Pharmacokinetics and Platelet Antiaggregating Effects of Beraprost, an Oral Stable Prostacyclin Analogue, in Healthy Volunteers

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Abstract

Summary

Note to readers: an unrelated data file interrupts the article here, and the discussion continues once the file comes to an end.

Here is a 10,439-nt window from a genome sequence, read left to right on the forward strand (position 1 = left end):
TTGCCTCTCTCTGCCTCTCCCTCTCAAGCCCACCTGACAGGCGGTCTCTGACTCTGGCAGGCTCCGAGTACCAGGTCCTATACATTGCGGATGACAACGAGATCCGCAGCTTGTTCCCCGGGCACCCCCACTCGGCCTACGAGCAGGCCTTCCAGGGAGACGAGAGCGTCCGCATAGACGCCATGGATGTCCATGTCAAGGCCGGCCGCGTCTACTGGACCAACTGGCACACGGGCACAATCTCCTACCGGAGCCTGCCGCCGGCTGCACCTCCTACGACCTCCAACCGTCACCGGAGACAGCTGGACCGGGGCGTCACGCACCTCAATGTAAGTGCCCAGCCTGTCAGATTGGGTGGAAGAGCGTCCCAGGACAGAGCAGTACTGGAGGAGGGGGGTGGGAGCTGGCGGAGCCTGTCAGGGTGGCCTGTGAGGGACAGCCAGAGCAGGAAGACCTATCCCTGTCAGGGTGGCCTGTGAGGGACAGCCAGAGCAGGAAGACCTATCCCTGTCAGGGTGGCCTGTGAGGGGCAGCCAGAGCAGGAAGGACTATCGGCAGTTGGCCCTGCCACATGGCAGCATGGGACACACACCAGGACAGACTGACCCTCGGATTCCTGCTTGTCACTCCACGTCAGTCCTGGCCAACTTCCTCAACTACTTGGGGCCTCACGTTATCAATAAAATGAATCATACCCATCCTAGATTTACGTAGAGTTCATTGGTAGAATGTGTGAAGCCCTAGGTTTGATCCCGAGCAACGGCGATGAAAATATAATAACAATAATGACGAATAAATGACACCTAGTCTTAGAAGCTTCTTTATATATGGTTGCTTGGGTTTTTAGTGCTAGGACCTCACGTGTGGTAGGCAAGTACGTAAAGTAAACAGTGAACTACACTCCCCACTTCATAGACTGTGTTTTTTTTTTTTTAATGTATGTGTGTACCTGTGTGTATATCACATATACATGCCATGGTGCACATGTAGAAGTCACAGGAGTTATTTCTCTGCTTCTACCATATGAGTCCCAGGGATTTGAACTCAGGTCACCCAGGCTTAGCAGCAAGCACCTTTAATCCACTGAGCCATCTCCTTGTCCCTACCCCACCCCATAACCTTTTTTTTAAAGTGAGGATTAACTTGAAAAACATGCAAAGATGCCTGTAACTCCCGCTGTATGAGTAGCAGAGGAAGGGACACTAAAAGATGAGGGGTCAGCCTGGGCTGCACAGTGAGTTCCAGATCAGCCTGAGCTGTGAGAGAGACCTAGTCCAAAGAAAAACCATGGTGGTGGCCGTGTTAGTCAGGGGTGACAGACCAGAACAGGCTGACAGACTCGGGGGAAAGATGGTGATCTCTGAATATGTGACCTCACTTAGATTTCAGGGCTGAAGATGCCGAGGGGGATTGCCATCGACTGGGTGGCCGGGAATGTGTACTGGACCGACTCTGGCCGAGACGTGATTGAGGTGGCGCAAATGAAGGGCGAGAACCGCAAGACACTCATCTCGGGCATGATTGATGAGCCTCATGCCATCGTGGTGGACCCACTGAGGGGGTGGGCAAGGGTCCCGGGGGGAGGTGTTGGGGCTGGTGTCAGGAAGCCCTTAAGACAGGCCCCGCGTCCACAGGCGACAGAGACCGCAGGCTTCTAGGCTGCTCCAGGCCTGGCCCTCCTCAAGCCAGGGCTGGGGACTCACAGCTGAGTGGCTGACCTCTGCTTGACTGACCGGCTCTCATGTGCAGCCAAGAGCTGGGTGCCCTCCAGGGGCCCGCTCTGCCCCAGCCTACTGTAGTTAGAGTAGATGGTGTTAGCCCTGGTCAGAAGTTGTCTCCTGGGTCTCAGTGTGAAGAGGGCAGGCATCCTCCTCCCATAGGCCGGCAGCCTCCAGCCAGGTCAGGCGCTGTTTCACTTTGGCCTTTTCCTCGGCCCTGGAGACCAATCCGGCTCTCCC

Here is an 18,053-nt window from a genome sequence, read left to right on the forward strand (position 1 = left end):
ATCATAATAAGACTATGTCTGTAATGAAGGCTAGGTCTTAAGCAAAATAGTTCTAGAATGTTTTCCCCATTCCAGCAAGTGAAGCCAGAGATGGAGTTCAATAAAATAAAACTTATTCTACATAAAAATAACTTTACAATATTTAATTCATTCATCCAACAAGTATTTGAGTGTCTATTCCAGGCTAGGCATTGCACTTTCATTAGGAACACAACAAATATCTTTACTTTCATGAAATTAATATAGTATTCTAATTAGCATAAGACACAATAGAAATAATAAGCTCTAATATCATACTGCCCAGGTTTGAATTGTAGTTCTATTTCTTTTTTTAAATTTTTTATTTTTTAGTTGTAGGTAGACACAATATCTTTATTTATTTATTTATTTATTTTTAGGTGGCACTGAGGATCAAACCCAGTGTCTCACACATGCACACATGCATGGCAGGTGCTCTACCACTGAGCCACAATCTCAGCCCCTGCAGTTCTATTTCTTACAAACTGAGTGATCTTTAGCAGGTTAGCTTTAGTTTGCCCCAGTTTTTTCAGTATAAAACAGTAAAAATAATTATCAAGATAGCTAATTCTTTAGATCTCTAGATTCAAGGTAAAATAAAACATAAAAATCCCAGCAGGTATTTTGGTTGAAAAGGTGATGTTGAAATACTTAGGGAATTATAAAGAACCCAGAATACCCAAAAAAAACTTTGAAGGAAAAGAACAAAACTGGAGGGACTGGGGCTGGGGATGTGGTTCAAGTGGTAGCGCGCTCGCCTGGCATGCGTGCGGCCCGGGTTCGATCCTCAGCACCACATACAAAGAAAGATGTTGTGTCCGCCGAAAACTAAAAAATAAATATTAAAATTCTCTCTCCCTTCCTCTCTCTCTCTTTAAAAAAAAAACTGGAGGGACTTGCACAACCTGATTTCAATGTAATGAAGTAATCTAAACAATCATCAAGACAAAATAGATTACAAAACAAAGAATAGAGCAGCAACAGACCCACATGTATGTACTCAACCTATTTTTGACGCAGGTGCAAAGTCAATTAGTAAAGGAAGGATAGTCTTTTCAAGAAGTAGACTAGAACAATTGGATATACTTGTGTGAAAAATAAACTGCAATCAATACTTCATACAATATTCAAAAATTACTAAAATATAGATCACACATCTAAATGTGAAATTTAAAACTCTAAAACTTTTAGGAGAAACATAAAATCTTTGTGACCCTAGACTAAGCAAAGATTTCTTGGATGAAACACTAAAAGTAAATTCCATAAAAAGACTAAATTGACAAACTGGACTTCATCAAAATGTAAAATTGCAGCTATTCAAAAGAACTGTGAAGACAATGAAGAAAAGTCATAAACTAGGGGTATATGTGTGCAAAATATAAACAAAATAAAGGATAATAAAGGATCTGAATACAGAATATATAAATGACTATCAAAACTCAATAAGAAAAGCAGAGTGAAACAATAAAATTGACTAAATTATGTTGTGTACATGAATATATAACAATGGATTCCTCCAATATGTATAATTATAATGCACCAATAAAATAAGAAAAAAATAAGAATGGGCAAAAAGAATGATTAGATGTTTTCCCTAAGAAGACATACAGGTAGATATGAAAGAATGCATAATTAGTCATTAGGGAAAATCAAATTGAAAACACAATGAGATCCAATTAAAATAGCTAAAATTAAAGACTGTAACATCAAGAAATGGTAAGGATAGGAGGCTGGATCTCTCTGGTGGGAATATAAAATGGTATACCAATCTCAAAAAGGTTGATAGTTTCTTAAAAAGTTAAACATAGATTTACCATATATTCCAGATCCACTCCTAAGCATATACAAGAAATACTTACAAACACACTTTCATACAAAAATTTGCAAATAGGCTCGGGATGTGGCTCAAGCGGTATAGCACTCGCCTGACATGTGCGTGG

Beraprost sodium (BPS) is an orally stable analogue of prostacyclin that inhibits adenylate-cyclase dependent platelet aggregation and is proposed for treatment of chronic arterial occlusion. To determine the duration and intensity of platelet antiaggregation with BPS, 12 healthy, nonsmoking, male white volunteers participated in a double-blind, dose-escalating design with randomized placebo, placebo-controlled, cross-over study. After overnight fasting, single (20,40, 60 μ.g and placebo) and repeated [20, 40, 60 μg and placebo three times daily (t.i.d.) for 3 days] oral doses of BPS were administered. Mean percentage of inhibition of ADP-induced aggregation normalized to placebo was measured for 8 h after drug administration and related to plasma concentrations (Cp) of the active enantiomer (APS 314d). BPS 40 and 60 (Ag decreased platelet aggregation 1 h after single doses, and 0.5 h and 1 h after repeated doses. BPS 20 μg had no significant effect. APS 314d pharmacokinetics was linear, and its terminal half-life (t) ranged from 0.50 ± 0.21 to 0.91 ± 0.27 h (mean ± SD) independently of BPS dose. Antiaggregating effects were poorly related to Cp of APS 314d (r2 ≤ 0.2). Some subjects complained of moderate postdrug absorption headaches (7 of 12 after single and 8 of 12 after repeated doses) and flushes (6 of 12 and 7 of 12, respectively). These data indicate that orally active prostacyclin BPS (40 or 60 μg) exerts its maximal antiaggregating effects between 0.5 and 1 h.

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